Date of Graduation


Document Type


Degree Type



Davis College of Agriculture, Natural Resources and Design


Animal and Nutritional Sciences

Committee Chair

Janet C Tou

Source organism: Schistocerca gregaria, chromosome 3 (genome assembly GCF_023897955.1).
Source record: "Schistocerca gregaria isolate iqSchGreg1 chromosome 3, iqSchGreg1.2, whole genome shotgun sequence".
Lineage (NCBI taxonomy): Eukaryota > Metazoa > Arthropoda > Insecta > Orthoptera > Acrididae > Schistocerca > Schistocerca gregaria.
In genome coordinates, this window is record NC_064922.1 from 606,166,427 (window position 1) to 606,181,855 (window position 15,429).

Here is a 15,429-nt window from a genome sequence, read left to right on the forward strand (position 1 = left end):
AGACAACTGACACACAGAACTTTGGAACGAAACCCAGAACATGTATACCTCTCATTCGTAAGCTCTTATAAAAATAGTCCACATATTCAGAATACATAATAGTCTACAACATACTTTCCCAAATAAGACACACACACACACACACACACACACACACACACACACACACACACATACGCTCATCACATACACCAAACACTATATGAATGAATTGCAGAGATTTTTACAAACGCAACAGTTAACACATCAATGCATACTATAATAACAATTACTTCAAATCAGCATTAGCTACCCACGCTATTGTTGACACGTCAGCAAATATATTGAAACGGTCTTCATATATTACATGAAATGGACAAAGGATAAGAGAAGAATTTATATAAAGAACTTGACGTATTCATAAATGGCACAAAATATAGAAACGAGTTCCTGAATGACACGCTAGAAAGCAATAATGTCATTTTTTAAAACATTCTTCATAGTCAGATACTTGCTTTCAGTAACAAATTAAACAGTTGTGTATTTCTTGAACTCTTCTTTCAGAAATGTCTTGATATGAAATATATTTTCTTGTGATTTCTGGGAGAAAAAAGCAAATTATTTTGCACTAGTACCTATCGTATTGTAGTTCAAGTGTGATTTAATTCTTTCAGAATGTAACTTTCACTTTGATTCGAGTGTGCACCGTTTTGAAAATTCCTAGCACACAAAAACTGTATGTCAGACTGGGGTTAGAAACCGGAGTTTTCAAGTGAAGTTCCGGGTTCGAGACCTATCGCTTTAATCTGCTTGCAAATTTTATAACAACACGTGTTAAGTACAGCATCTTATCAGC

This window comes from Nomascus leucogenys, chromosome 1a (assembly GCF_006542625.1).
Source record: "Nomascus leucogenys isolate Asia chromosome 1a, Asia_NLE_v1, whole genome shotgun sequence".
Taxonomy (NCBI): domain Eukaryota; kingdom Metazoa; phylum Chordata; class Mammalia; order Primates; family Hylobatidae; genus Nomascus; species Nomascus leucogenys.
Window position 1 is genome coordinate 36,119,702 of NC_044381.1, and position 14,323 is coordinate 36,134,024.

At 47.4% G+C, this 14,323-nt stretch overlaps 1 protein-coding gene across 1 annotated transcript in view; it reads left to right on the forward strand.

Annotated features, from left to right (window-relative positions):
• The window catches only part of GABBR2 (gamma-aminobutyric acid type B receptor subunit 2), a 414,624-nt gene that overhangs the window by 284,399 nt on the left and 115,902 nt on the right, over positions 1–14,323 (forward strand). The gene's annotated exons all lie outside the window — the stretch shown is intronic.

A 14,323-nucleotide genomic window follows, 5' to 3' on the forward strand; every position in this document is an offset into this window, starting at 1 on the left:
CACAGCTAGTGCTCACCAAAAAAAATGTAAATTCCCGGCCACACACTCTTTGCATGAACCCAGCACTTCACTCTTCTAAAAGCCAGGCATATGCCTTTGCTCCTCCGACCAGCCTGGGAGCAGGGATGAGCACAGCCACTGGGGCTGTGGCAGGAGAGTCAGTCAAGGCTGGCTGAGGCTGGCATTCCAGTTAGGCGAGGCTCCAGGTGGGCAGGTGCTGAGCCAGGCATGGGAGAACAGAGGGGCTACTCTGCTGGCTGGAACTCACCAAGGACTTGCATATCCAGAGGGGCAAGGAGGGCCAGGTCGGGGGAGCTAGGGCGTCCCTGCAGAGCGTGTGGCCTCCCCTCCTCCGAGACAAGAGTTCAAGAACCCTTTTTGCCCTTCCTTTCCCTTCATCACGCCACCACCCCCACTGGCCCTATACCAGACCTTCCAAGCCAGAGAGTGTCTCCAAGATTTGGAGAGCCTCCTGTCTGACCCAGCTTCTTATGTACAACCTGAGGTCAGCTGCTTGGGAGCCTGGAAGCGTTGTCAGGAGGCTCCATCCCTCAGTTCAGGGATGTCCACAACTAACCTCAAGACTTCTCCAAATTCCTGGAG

The occurrence of kidney failure in the US has drastically increased over the past decade. The decline in health associated with chronic kidney disease can be prevented if detected early in disease progression. However, substantial damage has often occurred before detection of renal disease is possible. Therefore, disease prevention (as in all diseases) is the optimal treatment.;In regards to the kidneys, dietary habits can have a profound influence on the function and overall kidney health. This is particularly evident in female rats due to their susceptibility to diet induced renal disease. In female rats, the initiation of chronic kidney disease typically involves nephrocalcinosis (NC). NC is characterized by increased renal calcium (Ca) content, and involves the pathological deposition of mineral deposits in renal tissue. Fluctuations in dietary Ca and phosphorus (P) content are the major consideration in managing NC. However, other dietary components can mediate the development and severity of this disease in rats.;Based on our study results, the source of dietary protein and lipid can influence the development of NC in female rats. Our initial study compared the nutritional quality of a novel protein source derived from krill to the milk protein, casein. Rats fed krill protein concentrate (KPC) had lower kidney weights (P<0.001), lower kidney Ca content (P =0.002), and lower incidence of renal damage than rats fed casein based diets. These changes occurred in the absence of fluctuating urinary mineral content, which is a major cause of NC. Further analysis showed that KPC contained residual krill oil, which is rich in omega-3 polyunsaturated fatty acids (o-3 PUFAs). The next study involved isolation and characterization of krill oil. Krill oil is a unique lipid with high (>65%) polar lipid content including phospholipids, whereas other dietary sources of o-3 PUFAs were found to be predominately triacyglyceride. In the final study, the characterized oils were added to casein-based diets and fed to female rats to determine if lipid content influences the development of NC. While rats fed KPC appeared to be protected from NC, rats fed the high fat diet as krill oil were the only rats who developed NC. The high inclusion of krill oil resulted in elevated dietary P content due to its high phospholipid content. Aside from NC, the renal fatty acid content was influenced by the diet and lead to an apparent decrease in urinary prostaglandin production in all rats consuming the long-chain o-3 polyunsaturated fatty acids (o-3 LCPUFAs) eicosapentaenoic (EPA) and docosahexaenoic acid (DHA). The consumption of the different o-3 PUFA sources also resulted in reduced activity of the proinflammatory transcription factor NFkappaB, and expression of the proinflammatory cyclooxygenase -2 (COX-II) and transforming growth factor-beta (TGF-beta). Despite these observed results, no differences were noted in serum measures of kidney function. We concluded that changing the source of dietary protein and lipid can mediate renal health in female rats. It appears that o-3 PUFAs do not influence the nephrocalcigenic nature of casein. However, providing dietary o-3 PUFAs resulted in decreased renal inflammatory activity as compared to rats fed corn oil. This supports the benefit of o-3 PUFA supplementation in reducing the onset of diseases caused by inflammatory processes, and suggests that different dietary sources of o- PUFAs vary in regards to biological activity.